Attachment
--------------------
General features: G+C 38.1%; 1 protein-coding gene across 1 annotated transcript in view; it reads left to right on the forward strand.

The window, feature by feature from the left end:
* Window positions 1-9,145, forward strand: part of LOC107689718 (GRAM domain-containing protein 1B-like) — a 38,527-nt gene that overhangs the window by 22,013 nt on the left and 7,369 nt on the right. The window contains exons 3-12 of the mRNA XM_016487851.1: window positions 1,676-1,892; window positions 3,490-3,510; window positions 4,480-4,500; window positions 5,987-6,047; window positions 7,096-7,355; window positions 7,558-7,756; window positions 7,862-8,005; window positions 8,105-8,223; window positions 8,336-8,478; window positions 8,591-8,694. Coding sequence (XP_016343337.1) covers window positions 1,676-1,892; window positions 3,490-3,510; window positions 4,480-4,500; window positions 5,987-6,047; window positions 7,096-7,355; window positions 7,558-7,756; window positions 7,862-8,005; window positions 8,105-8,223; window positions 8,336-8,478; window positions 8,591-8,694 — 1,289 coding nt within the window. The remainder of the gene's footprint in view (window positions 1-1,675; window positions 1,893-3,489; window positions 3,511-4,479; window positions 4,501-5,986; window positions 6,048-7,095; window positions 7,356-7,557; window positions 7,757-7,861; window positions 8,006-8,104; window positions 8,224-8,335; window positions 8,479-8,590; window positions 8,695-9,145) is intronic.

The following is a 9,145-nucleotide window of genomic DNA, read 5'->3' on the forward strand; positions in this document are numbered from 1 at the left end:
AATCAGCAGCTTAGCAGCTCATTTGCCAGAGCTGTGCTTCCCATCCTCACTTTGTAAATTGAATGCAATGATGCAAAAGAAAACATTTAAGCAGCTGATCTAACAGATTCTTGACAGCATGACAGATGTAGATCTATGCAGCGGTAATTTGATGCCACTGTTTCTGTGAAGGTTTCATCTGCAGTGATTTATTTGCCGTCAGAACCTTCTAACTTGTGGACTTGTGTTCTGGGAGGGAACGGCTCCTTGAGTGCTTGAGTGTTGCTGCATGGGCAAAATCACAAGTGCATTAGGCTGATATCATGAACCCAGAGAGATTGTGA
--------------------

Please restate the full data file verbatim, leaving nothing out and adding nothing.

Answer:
General features: G+C 38.1%; 1 protein-coding gene across 1 annotated transcript in view; it reads left to right on the forward strand.

The window, feature by feature from the left end:
* Window positions 1-9,145, forward strand: part of LOC107689718 (GRAM domain-containing protein 1B-like) — a 38,527-nt gene that overhangs the window by 22,013 nt on the left and 7,369 nt on the right. The window contains exons 3-12 of the mRNA XM_016487851.1: window positions 1,676-1,892; window positions 3,490-3,510; window positions 4,480-4,500; window positions 5,987-6,047; window positions 7,096-7,355; window positions 7,558-7,756; window positions 7,862-8,005; window positions 8,105-8,223; window positions 8,336-8,478; window positions 8,591-8,694. Coding sequence (XP_016343337.1) covers window positions 1,676-1,892; window positions 3,490-3,510; window positions 4,480-4,500; window positions 5,987-6,047; window positions 7,096-7,355; window positions 7,558-7,756; window positions 7,862-8,005; window positions 8,105-8,223; window positions 8,336-8,478; window positions 8,591-8,694 — 1,289 coding nt within the window. The remainder of the gene's footprint in view (window positions 1-1,675; window positions 1,893-3,489; window positions 3,511-4,479; window positions 4,501-5,986; window positions 6,048-7,095; window positions 7,356-7,557; window positions 7,757-7,861; window positions 8,006-8,104; window positions 8,224-8,335; window positions 8,479-8,590; window positions 8,695-9,145) is intronic.

The following is a 9,145-nucleotide window of genomic DNA, read 5'->3' on the forward strand; positions in this document are numbered from 1 at the left end:
AATCAGCAGCTTAGCAGCTCATTTGCCAGAGCTGTGCTTCCCATCCTCACTTTGTAAATTGAATGCAATGATGCAAAAGAAAACATTTAAGCAGCTGATCTAACAGATTCTTGACAGCATGACAGATGTAGATCTATGCAGCGGTAATTTGATGCCACTGTTTCTGTGAAGGTTTCATCTGCAGTGATTTATTTGCCGTCAGAACCTTCTAACTTGTGGACTTGTGTTCTGGGAGGGAACGGCTCCTTGAGTGCTTGAGTGTTGCTGCATGGGCAAAATCACAAGTGCATTAGGCTGATATCATGAACCCAGAGAGATTGTGA